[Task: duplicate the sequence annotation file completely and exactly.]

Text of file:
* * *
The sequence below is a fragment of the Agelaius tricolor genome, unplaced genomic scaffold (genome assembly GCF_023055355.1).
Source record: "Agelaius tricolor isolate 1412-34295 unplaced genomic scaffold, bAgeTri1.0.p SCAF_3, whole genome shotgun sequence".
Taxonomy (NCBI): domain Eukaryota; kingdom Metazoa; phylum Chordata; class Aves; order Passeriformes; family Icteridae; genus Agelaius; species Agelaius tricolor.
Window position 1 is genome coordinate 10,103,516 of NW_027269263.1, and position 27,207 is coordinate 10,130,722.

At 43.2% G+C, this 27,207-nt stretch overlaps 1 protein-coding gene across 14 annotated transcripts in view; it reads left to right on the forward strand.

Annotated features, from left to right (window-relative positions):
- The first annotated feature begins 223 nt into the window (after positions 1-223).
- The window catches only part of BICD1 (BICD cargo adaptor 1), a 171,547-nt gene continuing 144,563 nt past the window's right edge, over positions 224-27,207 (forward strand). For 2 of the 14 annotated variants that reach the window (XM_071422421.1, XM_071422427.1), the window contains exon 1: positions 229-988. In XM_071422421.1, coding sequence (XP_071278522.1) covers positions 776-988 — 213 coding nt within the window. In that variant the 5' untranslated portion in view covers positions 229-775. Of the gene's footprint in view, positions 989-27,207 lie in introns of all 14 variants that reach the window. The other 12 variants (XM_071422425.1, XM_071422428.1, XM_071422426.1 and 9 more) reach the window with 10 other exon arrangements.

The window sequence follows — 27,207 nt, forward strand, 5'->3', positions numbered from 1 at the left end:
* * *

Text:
The sequence below is a fragment of the Agelaius tricolor genome, unplaced genomic scaffold (genome assembly GCF_023055355.1).
Source record: "Agelaius tricolor isolate 1412-34295 unplaced genomic scaffold, bAgeTri1.0.p SCAF_3, whole genome shotgun sequence".
Taxonomy (NCBI): domain Eukaryota; kingdom Metazoa; phylum Chordata; class Aves; order Passeriformes; family Icteridae; genus Agelaius; species Agelaius tricolor.
Window position 1 is genome coordinate 10,103,516 of NW_027269263.1, and position 27,207 is coordinate 10,130,722.

At 43.2% G+C, this 27,207-nt stretch overlaps 1 protein-coding gene across 14 annotated transcripts in view; it reads left to right on the forward strand.

Annotated features, from left to right (window-relative positions):
- The first annotated feature begins 223 nt into the window (after positions 1-223).
- The window catches only part of BICD1 (BICD cargo adaptor 1), a 171,547-nt gene continuing 144,563 nt past the window's right edge, over positions 224-27,207 (forward strand). For 2 of the 14 annotated variants that reach the window (XM_071422421.1, XM_071422427.1), the window contains exon 1: positions 229-988. In XM_071422421.1, coding sequence (XP_071278522.1) covers positions 776-988 — 213 coding nt within the window. In that variant the 5' untranslated portion in view covers positions 229-775. Of the gene's footprint in view, positions 989-27,207 lie in introns of all 14 variants that reach the window. The other 12 variants (XM_071422425.1, XM_071422428.1, XM_071422426.1 and 9 more) reach the window with 10 other exon arrangements.

The window sequence follows — 27,207 nt, forward strand, 5'->3', positions numbered from 1 at the left end: